Canyons Law Needs Your Help not for Wildlife Alone but Your Kids and Pets and Rescuers

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A Pocatello family is back after their legislative trip to Washington D.C. The family’s dog died after exposure to a cyanide bomb just 300 yards behind their house. It’s been four months since the Mansfield family lost their dog Kasey, and could have lost their son Canyon as well. A usual hike up the mountain turned deadly when the 14-year-old boy triggered an M-44 “Cyanide Bomb” behind their house placed there by the USDA. A week ago the family took a trip to D.C. to get lawmakers to join them in banning compound 1080 and chemicals used in M-44’s also known as cyanide bombs.

The Mansfields are back, Mark Mansfield, Canyon’s Father says, “We’ve learned a little bit about passing a bill. It’s hard. You know it’s a lot of work, a lot of footwork, [and] a lot of talking.”

After a near death experience, Canyon and his family took action. They went to the nation’s capital to help introduce a new bill which could become, “Canyon’s Law.”14-year-old Canyon Mansfield says, “The bill, I believe, is going to be passed, and we just got to believe in it. But if it doesn’t, [we have to] just try and raise awareness of these dangerous devices. I don’t want any other boy having to go up there and experience that.”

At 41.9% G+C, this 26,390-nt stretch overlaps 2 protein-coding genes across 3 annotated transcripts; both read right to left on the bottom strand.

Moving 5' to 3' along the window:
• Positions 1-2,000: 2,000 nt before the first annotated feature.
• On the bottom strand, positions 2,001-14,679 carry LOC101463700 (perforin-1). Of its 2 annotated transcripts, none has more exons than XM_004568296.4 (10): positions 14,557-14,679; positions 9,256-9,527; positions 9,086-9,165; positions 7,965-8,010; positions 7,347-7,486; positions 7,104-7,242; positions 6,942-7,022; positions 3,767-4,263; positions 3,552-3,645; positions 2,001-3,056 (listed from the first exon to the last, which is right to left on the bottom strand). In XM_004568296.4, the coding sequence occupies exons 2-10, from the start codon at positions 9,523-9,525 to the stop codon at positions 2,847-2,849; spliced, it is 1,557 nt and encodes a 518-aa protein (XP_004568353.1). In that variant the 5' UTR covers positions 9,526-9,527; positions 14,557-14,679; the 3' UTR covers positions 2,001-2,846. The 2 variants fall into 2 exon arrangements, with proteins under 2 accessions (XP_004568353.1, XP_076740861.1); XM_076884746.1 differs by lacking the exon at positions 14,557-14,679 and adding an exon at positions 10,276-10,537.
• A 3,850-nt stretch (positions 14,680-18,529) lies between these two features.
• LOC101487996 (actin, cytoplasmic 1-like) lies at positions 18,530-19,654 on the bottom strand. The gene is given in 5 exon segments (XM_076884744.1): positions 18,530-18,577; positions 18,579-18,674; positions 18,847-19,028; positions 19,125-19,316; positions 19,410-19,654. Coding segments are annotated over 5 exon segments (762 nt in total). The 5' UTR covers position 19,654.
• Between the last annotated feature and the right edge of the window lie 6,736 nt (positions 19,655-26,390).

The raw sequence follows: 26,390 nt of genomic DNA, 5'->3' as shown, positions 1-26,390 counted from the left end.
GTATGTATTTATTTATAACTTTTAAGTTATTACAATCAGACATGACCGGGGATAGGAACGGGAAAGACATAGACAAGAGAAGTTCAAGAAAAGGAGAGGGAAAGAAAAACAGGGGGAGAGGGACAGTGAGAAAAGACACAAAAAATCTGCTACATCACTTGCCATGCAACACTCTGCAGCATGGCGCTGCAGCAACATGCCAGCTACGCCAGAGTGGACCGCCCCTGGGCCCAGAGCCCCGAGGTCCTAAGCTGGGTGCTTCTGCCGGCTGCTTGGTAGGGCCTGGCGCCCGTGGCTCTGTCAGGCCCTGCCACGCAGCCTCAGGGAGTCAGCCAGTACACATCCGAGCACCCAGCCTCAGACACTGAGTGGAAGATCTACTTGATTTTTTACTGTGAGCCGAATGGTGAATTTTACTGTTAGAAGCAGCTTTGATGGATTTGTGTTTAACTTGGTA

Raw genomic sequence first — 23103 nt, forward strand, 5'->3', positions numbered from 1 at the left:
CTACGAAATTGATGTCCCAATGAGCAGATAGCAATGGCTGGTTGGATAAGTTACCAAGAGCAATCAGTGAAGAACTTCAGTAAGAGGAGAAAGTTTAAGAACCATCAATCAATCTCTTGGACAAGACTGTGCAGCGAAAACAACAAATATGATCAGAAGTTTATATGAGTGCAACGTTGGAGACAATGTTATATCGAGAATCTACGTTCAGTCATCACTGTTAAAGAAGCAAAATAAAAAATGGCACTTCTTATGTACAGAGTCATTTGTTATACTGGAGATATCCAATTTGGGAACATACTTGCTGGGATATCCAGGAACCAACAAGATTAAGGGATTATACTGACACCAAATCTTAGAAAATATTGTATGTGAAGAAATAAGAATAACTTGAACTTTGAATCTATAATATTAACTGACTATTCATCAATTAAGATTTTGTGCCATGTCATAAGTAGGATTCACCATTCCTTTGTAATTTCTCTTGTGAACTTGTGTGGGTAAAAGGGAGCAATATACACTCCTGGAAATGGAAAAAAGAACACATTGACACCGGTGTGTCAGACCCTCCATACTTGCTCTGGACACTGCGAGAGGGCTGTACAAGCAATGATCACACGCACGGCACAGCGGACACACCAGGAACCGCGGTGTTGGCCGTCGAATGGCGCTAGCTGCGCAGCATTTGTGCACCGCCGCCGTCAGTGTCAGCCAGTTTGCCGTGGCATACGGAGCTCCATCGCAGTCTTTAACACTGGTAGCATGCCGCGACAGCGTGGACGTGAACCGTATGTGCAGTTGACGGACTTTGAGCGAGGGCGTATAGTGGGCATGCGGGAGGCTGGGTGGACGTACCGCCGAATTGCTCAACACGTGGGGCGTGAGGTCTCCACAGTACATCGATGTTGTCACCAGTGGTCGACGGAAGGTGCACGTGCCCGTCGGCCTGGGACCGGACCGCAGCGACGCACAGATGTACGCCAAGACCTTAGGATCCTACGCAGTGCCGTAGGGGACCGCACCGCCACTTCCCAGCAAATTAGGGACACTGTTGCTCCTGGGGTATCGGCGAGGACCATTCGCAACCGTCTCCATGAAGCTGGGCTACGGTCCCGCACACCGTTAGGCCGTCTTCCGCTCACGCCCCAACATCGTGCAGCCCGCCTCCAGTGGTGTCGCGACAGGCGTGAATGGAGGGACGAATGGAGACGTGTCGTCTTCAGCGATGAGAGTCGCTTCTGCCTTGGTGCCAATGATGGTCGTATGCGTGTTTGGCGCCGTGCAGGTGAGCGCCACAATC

Over the course of three long days, the Mansfields met with leaders in the house and senate. It included lawmakers from both sides of the aisle. Some who admit they didn’t know cyanide bombs existed. “We had to also teach them that this organization is just completely strange,” Canyon adds, “It’s like a dark branch of government that nobody really follows and overlooks to see if they’re doing the right thing or not.”

With the help of an Oregon’s Democratic Congressman Peter DeFazio, the law is written to ban the use of lethal devices and poisons. Ones like Compound 1080 and chemicals used in M-44’s also known as cyanide bombs. Mark says, “In the House of Representatives it takes several hundred votes to get anything moving. So he’s [Peter DeFazio] gonna have to partner with Idaho Republicans and other Republicans to get it passed, because they all agree this is ridiculous.”